5 This is evidence of the righteous judgement of God, that you may be considered worthy of the kingdom of God, for which you are also suffering— 6 since indeed God considers it just to repay with affliction those who afflict you, 7 and to grant relief to you who are afflicted as well as to us, when the Lord Jesus is revealed from heaven with his mighty angels 8 in flaming fire, inflicting vengeance on those who do not know God and on those who do not obey the gospel of our Lord Jesus. 9 They will suffer the punishment of eternal destruction, away from[a] the presence of the Lord and from the glory of his might, 10 when he comes on that day to be glorified in his saints, and to be marvelled at among all who have believed, because our testimony to you was believed. 11 To this end we always pray for you, that our God may make you worthy of his calling and may fulfil every resolve for good and every work of faith by his power, 12 so that the name of our Lord Jesus may be glorified in you, and you in him, according to the grace of our God and the Lord Jesus Christ.(2 Thess. 1:5-12)
Postmillennialists and amillennialists at least both agree that such a passage renders premillennialisim indefensible. Like every other passage that speaks of the Second Coming in the New Testament, no indication is given that a 1,000 year Millennial reign is interposed between Christ's Second Coming and the Final Judgment. Rather Christ's return immediately inaugurates the glorification of the elect, and the condemnation of the reprobate, as we see in this passage. Since every person will have entered into their eschatological final state, with the elect in sinless glory and the reprobate in condemnation, there will be no one left to inhabit a carnal Millennial kingdom where sin still exists. What a bizarre and uncharacteristic thing for those so inconsistent upon a grammatical-historical reading of the text to use a single text, which speaks of a 1,000 year reign (presumably) interposed between Christ's Millennial reign and the Second Judgment, in a text which even by their own admission must abound in the symbolic use of numbers (cf. Rev. 14:20), and subordinate all of the other clear texts in the New Testament to it.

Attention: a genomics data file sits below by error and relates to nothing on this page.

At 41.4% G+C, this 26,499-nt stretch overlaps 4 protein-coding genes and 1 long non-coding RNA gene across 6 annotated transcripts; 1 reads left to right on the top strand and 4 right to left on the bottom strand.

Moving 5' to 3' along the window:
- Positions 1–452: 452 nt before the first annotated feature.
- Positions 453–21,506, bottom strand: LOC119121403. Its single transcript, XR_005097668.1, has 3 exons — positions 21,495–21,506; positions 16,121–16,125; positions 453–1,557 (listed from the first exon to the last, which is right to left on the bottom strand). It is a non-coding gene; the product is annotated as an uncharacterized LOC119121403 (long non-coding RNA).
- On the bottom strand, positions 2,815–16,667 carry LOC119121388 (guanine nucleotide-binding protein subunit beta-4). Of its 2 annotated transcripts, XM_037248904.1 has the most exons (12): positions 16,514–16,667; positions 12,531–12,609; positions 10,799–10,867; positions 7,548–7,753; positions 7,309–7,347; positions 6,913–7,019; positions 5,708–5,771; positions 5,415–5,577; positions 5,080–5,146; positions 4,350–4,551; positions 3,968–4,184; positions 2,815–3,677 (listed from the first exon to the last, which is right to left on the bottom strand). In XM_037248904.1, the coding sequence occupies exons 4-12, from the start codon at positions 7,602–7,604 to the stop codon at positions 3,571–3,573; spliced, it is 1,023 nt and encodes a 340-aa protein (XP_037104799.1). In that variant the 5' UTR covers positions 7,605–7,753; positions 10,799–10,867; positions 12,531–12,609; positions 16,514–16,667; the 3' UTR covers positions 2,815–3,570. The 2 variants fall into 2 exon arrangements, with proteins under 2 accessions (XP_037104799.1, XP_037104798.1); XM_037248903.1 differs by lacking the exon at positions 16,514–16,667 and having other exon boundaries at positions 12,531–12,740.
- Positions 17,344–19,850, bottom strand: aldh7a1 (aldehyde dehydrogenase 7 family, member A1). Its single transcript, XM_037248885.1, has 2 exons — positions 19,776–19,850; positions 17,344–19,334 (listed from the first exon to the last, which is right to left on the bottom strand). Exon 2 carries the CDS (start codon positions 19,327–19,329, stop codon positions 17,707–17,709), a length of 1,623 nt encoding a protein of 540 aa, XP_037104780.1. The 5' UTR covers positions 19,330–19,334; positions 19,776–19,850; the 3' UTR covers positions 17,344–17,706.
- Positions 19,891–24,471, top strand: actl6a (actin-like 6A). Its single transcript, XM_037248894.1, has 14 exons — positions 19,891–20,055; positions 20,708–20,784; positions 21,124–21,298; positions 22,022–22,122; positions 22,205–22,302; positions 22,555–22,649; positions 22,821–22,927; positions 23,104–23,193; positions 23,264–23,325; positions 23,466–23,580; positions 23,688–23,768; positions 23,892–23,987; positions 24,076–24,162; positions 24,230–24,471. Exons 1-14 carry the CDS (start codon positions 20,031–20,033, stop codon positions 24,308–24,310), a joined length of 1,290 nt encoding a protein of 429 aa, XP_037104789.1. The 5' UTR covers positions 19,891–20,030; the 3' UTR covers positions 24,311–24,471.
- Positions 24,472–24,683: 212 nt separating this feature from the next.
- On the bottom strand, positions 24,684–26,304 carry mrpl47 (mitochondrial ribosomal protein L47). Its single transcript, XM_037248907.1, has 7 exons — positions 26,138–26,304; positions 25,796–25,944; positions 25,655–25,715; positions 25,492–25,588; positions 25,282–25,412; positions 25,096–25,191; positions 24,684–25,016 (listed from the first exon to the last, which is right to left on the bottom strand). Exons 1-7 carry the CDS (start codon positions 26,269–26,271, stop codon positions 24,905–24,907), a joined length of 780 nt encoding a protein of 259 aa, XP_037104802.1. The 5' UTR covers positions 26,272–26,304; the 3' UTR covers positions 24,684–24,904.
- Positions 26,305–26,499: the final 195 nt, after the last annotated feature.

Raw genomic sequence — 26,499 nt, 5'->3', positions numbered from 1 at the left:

But what about Poythress' objection to this text's compatibility with postmillennialism? He argues that the text excludes postmillennialism as well, since the saints are still pictured in a state of persecution during a period which is to be one of spiritual prosperity. I believe the answer to this is simple: While not all postmillennialists will agree with this interpretation (though many do), there is an apostasy at the end of the Millennium described in Rev. 20:7-10, at the end of which the Second Coming occurs. Like 2 Thessalonians 1:5-12, it pictures the saints in a state of persecution:
7 And when the thousand years are ended, Satan will be released from his prison 8 and will come out to deceive the nations that are at the four corners of the earth, Gog and Magog, to gather them for battle; their number is like the sand of the sea. 9 And they marched up over the broad plain of the earth and surrounded the camp of the saints and the beloved city, but fire came down from heaven[a] and consumed them, 10 and the devil who had deceived them was thrown into the lake of fire and sulphur where the beast and the false prophet were, and they will be tormented day and night for ever and ever (Rev. 20:7-10)